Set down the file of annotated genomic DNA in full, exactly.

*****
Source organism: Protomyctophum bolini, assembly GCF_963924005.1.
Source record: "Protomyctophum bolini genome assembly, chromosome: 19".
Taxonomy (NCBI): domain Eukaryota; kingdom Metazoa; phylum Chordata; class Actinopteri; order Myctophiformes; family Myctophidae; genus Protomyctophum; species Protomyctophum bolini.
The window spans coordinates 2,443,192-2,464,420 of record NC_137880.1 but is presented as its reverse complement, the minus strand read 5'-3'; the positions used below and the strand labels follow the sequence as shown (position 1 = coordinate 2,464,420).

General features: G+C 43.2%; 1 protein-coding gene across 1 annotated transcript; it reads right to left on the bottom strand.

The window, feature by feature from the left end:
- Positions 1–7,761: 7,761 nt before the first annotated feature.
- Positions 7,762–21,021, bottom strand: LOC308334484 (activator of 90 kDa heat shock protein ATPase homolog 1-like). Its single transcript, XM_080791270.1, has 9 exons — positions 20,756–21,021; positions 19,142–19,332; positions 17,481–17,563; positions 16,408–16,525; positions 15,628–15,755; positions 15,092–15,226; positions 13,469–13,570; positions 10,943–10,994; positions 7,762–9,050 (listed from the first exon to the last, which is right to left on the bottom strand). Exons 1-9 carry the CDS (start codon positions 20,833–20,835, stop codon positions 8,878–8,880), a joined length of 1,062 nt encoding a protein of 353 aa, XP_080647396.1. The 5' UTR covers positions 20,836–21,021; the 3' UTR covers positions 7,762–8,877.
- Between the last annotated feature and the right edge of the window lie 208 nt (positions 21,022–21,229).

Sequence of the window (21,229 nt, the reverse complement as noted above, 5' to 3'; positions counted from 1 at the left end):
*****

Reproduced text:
Source organism: Protomyctophum bolini, assembly GCF_963924005.1.
Source record: "Protomyctophum bolini genome assembly, chromosome: 19".
Taxonomy (NCBI): domain Eukaryota; kingdom Metazoa; phylum Chordata; class Actinopteri; order Myctophiformes; family Myctophidae; genus Protomyctophum; species Protomyctophum bolini.
The window spans coordinates 2,443,192-2,464,420 of record NC_137880.1 but is presented as its reverse complement, the minus strand read 5'-3'; the positions used below and the strand labels follow the sequence as shown (position 1 = coordinate 2,464,420).

General features: G+C 43.2%; 1 protein-coding gene across 1 annotated transcript; it reads right to left on the bottom strand.

The window, feature by feature from the left end:
- Positions 1–7,761: 7,761 nt before the first annotated feature.
- Positions 7,762–21,021, bottom strand: LOC308334484 (activator of 90 kDa heat shock protein ATPase homolog 1-like). Its single transcript, XM_080791270.1, has 9 exons — positions 20,756–21,021; positions 19,142–19,332; positions 17,481–17,563; positions 16,408–16,525; positions 15,628–15,755; positions 15,092–15,226; positions 13,469–13,570; positions 10,943–10,994; positions 7,762–9,050 (listed from the first exon to the last, which is right to left on the bottom strand). Exons 1-9 carry the CDS (start codon positions 20,833–20,835, stop codon positions 8,878–8,880), a joined length of 1,062 nt encoding a protein of 353 aa, XP_080647396.1. The 5' UTR covers positions 20,836–21,021; the 3' UTR covers positions 7,762–8,877.
- Between the last annotated feature and the right edge of the window lie 208 nt (positions 21,022–21,229).

Sequence of the window (21,229 nt, the reverse complement as noted above, 5' to 3'; positions counted from 1 at the left end):